Oprah Winfrey, the wealthy queen of warm-and-fuzzy talk television and a gushing, vastly influential promoter of every book that happens to strike her fancy, didn't exactly make an obvious match with "Beloved."
After all, Toni Morrison's novel, which won a Pulitzer Prize in 1988, is a rich, narratively complex piece of literature filled with passages of stark brutality and surprising tenderness. Winfrey, who read the book in pre-publication, immediately bought the film rights and has spent more than a decade as producer, shepherding the screenplay to completion and attempting to convince various directors of her ability to play Sethe, the former slave haunted by a murdered infant daughter.
Yes, Winfrey had scored an Academy Award nomination for her supporting role in "The Color Purple," Stephen Spielberg's rather glossy movie about African-American life in a small Georgia town. But that was in 1986, long before Winfrey became an immediately recognizable brand name. Oprah is the everywoman celebrity.
Cast your doubts and lowered expectations aside. "Beloved," flawlessly directed by Jonathan Demme ("The Silence of the Lambs," "Philadelphia"), is a bracing, constantly surprising and sometimes experimental evocation of the physical, emotional and spiritual scars left by slavery.
The adaptation, credited to Akosua Busia, Richard LaGravenese and Adam Brooks, captures the spirit and sometimes the letter of Morrison's difficult and daring novel. The film makes a strong case as another major contender, after "The Truman Show" and "Saving Private Ryan," for the best-picture Oscar.
The title character, eventually identified as the child Sethe killed after mistakenly believing her children were about to be captured, first makes her presence known as a spirit invading the body of an out-of-control dog. Sethe's young boys flee from their home, their mother resets the canine's eyeball, a mirror falls and cracks, and we skip ahead eight years.
The creature is next revealed as a strange orange glow oozing from the very walls of the family's dilapidated two-story house in rural Ohio. Paul D (Danny Glover), who had been enslaved with Sethe and her long-gone husband on the Sweet Home plantation, shows up after 18 years spent wandering. "What kind of evil you got in there?" he asks. "It ain't evil, just sad," explains the long-suffering Sethe.
As probably indicated by its nearly three-hour length, "Beloved" is the kind of film that takes its time. But this is a well-told tale, and these are characters with whom we want to take the sometimes trying journey.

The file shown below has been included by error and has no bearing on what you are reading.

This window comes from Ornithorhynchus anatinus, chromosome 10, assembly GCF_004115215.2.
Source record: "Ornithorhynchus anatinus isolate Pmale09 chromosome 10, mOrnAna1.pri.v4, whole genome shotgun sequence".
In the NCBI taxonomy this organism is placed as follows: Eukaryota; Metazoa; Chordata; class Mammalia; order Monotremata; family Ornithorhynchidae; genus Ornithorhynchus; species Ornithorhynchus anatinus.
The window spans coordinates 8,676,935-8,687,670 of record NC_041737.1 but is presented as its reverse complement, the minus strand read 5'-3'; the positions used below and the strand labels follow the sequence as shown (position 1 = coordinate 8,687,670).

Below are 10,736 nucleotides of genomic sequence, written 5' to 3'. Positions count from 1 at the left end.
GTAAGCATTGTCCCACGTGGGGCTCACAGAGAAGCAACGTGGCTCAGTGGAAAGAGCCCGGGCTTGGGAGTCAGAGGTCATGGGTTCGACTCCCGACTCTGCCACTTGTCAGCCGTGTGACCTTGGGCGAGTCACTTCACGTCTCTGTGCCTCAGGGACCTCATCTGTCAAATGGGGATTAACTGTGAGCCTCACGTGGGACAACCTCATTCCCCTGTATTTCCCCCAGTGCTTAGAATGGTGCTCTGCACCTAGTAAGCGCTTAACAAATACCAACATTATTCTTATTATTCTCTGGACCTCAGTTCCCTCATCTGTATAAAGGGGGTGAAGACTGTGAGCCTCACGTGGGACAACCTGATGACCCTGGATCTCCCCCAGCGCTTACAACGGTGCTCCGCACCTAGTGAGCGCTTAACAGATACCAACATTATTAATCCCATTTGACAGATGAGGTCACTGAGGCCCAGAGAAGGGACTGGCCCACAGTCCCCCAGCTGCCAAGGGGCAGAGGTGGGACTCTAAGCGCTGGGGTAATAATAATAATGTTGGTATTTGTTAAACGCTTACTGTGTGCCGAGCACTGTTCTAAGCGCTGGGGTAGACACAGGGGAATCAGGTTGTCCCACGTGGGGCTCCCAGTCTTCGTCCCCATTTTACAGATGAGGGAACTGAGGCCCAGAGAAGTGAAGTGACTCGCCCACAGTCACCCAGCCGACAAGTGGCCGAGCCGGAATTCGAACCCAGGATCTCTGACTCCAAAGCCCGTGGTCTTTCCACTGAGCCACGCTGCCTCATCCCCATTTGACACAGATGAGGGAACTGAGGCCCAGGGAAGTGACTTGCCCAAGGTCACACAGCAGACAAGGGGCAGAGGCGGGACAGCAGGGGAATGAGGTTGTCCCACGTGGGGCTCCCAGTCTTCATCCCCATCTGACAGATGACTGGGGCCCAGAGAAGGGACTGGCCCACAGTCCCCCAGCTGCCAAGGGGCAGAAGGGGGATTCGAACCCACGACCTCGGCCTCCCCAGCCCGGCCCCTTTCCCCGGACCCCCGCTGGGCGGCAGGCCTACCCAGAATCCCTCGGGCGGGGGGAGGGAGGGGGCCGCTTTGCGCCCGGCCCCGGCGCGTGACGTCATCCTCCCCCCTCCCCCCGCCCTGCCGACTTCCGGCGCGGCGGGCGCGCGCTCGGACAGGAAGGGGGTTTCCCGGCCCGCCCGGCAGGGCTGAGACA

Winfrey, deglamorized and nearly unrecognizable, sheds her Oprah skin immediately and fully inhabits the body of a woman so severely and repeatedly whipped that the scar on her back resembles a tree.
Sethe, becoming reacquainted with her old friend, speaks to him in hushed tones about her life since escaping from Sweet Home. Brief, shocking flashbacks splash onto the screen, describing with blunt horror the molestation -- a plundering of her mother's milk -- she suffered prior to the beating. The spirit of Beloved abruptly begins to attack the house, sending furniture flying and finally retreating when forced back by Paul D.
The lost child makes its return in the form of Beloved (Thandie Newton), who emerges from what looks like primordial ooze and is restored to health by Sethe's daughter, Denver (Kimberly Elise of "Set It Off"). The visitor is a 2-year-old in the body of a woman, with shaky legs, immature eating habits and a demonic voice just this side of Linda Blair's in "The Exorcist." Beloved is alternately frightening and, when revealing her love for Sethe, vulnerable. "This is where I am," she says, her saucer eyes gazing fondly at her newfound mother. The character also manages to practically rape Paul D. Newton ("Jefferson in Paris") goes full throttle in a role that might have been pure showbiz in lesser hands.
Impressive, too, is Beah Richards as Baby Suggs, Sethe's mother-in-law and an itinerant outdoors preacher whose spirited, humanistic exhortations -- shown in flashback -- lead listeners to clap and shout and dance in response, and to recall her with fondness many years after her death.
Just as in the novel, there's no tidy conclusion to ease minds about the traumatic events related in "Beloved." Beloved mysteriously vanishes, Sethe is driven to a temporary madness, Paul D leaves and returns and Denver finds the strength to pursue a life outside the four walls of her claustrophobic home.
Demme, co-producer Winfrey and all tell this story with the help of consummate performances full of subtlety and strength, and as memorable and moving a series of images likely to flicker across theater screens this year.
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